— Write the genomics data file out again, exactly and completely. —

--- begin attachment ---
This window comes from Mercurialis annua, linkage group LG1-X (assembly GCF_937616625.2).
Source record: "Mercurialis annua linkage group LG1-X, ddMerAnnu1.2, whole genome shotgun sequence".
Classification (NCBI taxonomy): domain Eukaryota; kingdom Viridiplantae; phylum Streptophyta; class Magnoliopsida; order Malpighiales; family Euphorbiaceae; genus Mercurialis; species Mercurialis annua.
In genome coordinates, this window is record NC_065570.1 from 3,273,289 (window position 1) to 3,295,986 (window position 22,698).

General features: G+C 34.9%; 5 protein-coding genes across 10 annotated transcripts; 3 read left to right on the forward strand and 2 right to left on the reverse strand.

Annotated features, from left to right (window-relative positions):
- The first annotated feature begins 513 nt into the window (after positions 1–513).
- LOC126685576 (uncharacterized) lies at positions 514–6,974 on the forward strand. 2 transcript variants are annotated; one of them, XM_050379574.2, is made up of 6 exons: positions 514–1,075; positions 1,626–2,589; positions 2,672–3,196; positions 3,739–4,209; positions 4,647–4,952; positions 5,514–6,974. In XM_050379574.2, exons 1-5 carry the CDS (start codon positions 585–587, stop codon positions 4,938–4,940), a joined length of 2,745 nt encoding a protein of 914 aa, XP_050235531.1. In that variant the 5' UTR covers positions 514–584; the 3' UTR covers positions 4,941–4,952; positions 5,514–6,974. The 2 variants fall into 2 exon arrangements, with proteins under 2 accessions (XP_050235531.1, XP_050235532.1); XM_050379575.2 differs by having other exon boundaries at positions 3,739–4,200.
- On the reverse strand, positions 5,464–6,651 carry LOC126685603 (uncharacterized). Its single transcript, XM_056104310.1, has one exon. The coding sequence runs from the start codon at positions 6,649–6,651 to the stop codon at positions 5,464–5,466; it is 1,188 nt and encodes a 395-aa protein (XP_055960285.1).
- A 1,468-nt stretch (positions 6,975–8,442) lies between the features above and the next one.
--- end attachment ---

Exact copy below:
This window comes from Mercurialis annua, linkage group LG1-X (assembly GCF_937616625.2).
Source record: "Mercurialis annua linkage group LG1-X, ddMerAnnu1.2, whole genome shotgun sequence".
Classification (NCBI taxonomy): domain Eukaryota; kingdom Viridiplantae; phylum Streptophyta; class Magnoliopsida; order Malpighiales; family Euphorbiaceae; genus Mercurialis; species Mercurialis annua.
In genome coordinates, this window is record NC_065570.1 from 3,273,289 (window position 1) to 3,295,986 (window position 22,698).

General features: G+C 34.9%; 5 protein-coding genes across 10 annotated transcripts; 3 read left to right on the forward strand and 2 right to left on the reverse strand.

Annotated features, from left to right (window-relative positions):
- The first annotated feature begins 513 nt into the window (after positions 1–513).
- LOC126685576 (uncharacterized) lies at positions 514–6,974 on the forward strand. 2 transcript variants are annotated; one of them, XM_050379574.2, is made up of 6 exons: positions 514–1,075; positions 1,626–2,589; positions 2,672–3,196; positions 3,739–4,209; positions 4,647–4,952; positions 5,514–6,974. In XM_050379574.2, exons 1-5 carry the CDS (start codon positions 585–587, stop codon positions 4,938–4,940), a joined length of 2,745 nt encoding a protein of 914 aa, XP_050235531.1. In that variant the 5' UTR covers positions 514–584; the 3' UTR covers positions 4,941–4,952; positions 5,514–6,974. The 2 variants fall into 2 exon arrangements, with proteins under 2 accessions (XP_050235531.1, XP_050235532.1); XM_050379575.2 differs by having other exon boundaries at positions 3,739–4,200.
- On the reverse strand, positions 5,464–6,651 carry LOC126685603 (uncharacterized). Its single transcript, XM_056104310.1, has one exon. The coding sequence runs from the start codon at positions 6,649–6,651 to the stop codon at positions 5,464–5,466; it is 1,188 nt and encodes a 395-aa protein (XP_055960285.1).
- A 1,468-nt stretch (positions 6,975–8,442) lies between the features above and the next one.